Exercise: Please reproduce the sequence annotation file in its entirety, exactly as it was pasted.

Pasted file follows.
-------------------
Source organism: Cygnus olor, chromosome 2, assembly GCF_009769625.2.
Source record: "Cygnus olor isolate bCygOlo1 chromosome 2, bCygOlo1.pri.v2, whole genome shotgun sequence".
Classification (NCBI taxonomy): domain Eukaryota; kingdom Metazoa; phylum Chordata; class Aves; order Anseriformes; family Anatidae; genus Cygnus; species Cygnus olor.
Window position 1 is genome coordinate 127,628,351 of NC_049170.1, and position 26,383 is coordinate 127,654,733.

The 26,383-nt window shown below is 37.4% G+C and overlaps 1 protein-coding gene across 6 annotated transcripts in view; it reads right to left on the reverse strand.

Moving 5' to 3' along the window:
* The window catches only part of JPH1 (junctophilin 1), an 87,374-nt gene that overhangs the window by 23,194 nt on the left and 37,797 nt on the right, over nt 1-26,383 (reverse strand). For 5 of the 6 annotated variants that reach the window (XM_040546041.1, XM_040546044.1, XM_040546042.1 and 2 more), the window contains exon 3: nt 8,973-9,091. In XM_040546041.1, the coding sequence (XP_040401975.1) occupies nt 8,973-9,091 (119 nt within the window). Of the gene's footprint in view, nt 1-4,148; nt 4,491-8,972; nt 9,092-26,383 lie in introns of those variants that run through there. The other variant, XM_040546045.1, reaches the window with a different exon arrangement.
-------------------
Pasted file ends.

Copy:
Source organism: Cygnus olor, chromosome 2, assembly GCF_009769625.2.
Source record: "Cygnus olor isolate bCygOlo1 chromosome 2, bCygOlo1.pri.v2, whole genome shotgun sequence".
Classification (NCBI taxonomy): domain Eukaryota; kingdom Metazoa; phylum Chordata; class Aves; order Anseriformes; family Anatidae; genus Cygnus; species Cygnus olor.
Window position 1 is genome coordinate 127,628,351 of NC_049170.1, and position 26,383 is coordinate 127,654,733.

The 26,383-nt window shown below is 37.4% G+C and overlaps 1 protein-coding gene across 6 annotated transcripts in view; it reads right to left on the reverse strand.

Moving 5' to 3' along the window:
* The window catches only part of JPH1 (junctophilin 1), an 87,374-nt gene that overhangs the window by 23,194 nt on the left and 37,797 nt on the right, over nt 1-26,383 (reverse strand). For 5 of the 6 annotated variants that reach the window (XM_040546041.1, XM_040546044.1, XM_040546042.1 and 2 more), the window contains exon 3: nt 8,973-9,091. In XM_040546041.1, the coding sequence (XP_040401975.1) occupies nt 8,973-9,091 (119 nt within the window). Of the gene's footprint in view, nt 1-4,148; nt 4,491-8,972; nt 9,092-26,383 lie in introns of those variants that run through there. The other variant, XM_040546045.1, reaches the window with a different exon arrangement.